(HealthDay News) — A telephone outreach intervention delivered by Medicaid managed care organization (MMCO) staff can increase rates of colorectal cancer (CRC) screening among women overdue for screening, according to a study published in the July/August issue of the Annals of Family Medicine.

Allen J. Dietrich, M.D., from the Geisel School of Medicine at Dartmouth in Lebanon, N.H., and colleagues conducted an 18-month clinical trial involving 2,240 women covered by a MMCO, aged 50 to 63 years, and who were overdue for CRC screening. Participants were randomized to receive telephone outreach from MMCO staff or usual care. Claims data were used to assess the number of women who underwent screening.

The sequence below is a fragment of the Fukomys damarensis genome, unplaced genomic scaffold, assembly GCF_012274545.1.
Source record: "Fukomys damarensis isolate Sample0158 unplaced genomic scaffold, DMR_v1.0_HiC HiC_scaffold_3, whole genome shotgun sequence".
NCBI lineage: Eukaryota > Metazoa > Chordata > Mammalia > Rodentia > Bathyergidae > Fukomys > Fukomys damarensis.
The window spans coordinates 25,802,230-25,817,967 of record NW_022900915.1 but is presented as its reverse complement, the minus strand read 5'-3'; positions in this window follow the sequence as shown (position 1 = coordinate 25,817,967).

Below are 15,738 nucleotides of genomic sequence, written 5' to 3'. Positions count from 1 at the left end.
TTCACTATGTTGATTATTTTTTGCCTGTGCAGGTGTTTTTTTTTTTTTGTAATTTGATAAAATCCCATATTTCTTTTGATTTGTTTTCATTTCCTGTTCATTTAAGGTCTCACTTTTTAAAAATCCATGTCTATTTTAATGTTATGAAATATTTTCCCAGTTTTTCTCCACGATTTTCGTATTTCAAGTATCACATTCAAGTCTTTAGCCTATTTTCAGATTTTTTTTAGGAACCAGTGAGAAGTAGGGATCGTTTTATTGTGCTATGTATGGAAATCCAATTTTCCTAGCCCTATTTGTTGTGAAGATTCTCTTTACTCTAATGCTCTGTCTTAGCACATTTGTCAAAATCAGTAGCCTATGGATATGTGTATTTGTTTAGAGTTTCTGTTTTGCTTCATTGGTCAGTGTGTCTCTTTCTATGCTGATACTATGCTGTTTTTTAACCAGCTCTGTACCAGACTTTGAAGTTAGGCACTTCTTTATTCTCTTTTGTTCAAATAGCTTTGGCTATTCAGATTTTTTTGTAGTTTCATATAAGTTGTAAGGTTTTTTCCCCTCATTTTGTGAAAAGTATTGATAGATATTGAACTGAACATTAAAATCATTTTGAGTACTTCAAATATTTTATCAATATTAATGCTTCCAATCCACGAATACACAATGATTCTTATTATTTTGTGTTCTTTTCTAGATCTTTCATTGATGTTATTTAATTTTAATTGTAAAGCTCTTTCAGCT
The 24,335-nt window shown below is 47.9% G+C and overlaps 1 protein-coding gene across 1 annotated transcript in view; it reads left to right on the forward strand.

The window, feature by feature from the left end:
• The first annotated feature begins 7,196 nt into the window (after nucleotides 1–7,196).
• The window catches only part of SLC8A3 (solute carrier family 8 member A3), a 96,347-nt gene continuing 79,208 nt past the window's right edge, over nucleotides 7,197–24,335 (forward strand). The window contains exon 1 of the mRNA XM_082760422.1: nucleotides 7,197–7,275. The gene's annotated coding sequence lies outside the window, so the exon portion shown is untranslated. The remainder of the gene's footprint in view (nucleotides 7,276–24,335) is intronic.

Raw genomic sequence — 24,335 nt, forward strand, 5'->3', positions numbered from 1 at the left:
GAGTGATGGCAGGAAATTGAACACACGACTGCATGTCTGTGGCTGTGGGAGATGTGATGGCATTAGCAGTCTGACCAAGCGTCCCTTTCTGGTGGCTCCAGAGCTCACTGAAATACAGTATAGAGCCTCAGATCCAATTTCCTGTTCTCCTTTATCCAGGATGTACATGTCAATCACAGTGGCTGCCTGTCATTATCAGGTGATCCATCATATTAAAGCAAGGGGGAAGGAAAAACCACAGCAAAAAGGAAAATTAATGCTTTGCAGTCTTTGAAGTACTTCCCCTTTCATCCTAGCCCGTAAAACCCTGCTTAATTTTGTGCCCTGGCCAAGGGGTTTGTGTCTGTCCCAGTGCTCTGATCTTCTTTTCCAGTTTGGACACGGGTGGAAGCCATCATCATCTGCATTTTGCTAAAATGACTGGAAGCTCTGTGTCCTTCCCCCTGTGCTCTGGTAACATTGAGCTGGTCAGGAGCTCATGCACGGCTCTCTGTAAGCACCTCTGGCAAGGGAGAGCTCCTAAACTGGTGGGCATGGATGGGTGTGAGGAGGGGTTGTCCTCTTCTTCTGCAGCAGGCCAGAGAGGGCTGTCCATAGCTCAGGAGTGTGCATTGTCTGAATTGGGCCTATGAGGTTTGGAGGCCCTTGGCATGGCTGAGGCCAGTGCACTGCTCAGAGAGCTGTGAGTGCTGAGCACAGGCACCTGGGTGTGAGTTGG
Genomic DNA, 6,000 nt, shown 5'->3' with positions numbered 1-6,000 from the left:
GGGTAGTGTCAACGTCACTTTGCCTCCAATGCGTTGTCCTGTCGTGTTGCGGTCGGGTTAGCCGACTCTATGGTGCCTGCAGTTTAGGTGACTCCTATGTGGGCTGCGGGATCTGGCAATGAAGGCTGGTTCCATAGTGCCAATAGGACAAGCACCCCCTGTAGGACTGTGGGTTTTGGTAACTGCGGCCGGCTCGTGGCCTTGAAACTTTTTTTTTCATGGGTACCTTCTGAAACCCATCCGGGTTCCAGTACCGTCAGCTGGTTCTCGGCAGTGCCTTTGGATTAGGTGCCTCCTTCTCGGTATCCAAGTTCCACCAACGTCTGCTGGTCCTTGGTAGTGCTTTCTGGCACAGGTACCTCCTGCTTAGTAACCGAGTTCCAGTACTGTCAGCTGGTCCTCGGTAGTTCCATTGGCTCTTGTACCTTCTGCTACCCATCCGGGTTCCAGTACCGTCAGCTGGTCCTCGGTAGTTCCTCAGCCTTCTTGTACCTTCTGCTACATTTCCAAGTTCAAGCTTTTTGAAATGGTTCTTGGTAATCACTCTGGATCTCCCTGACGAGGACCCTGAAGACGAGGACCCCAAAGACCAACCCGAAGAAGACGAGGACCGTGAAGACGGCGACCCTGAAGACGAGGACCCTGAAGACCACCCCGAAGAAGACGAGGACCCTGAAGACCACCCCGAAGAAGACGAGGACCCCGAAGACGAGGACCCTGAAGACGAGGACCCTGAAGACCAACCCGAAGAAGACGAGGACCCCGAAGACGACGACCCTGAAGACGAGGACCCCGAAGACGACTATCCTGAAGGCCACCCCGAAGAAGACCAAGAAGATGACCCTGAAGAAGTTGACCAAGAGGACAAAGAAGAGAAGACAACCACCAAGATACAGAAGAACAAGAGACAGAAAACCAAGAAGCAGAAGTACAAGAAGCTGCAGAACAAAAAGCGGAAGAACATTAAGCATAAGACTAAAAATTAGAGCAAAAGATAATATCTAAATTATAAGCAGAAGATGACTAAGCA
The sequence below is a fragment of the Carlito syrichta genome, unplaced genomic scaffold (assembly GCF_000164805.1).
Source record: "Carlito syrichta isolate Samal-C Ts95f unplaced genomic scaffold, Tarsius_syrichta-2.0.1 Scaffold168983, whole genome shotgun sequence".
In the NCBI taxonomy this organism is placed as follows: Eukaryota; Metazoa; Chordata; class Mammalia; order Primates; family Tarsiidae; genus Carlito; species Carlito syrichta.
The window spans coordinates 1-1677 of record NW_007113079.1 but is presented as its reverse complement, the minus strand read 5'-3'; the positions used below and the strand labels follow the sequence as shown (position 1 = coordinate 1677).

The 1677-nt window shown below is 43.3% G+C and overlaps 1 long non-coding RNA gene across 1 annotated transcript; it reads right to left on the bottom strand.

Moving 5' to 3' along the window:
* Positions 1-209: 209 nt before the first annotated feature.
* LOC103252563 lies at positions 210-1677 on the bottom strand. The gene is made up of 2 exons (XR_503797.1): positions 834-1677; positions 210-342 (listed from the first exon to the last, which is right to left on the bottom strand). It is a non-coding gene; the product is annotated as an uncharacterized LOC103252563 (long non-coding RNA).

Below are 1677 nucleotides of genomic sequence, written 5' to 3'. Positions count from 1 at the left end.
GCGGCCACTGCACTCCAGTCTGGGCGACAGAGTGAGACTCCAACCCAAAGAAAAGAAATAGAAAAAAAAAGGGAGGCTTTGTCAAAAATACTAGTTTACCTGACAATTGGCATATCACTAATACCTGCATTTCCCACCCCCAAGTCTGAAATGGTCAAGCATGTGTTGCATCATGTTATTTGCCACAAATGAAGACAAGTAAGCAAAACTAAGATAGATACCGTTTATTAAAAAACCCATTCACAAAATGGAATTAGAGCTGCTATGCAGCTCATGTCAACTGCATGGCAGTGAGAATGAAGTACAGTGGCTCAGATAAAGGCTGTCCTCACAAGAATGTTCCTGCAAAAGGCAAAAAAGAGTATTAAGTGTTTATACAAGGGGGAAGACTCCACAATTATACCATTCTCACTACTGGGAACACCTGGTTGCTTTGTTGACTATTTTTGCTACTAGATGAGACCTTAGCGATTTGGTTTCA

The researchers found that the staff reached 60 percent of women in the intervention group by telephone. Significantly more women in the intervention group received CRC screening compared with the usual care group (36.7 versus 30.6 percent; odds ratio [OR], 1.32). Increases in screening varied from 1.1 to 13.7 percent across the three participating MMCOs, and the overall increase was mainly attributed to one MMCO. Of the women reached by phone, 41.8 percent received CRC screening, compared with 26.8 percent of women in the usual care group (OR, 1.84) in an as-treated comparison. For one woman to be screened, seven women needed to be reached by telephone.


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“This study shows that MMCOs, key players in the delivery of health care to publicly insured and underserved populations, can successfully implement interventions to increase CRC screening, reducing health care disparities among a difficult to reach population,” the authors write.

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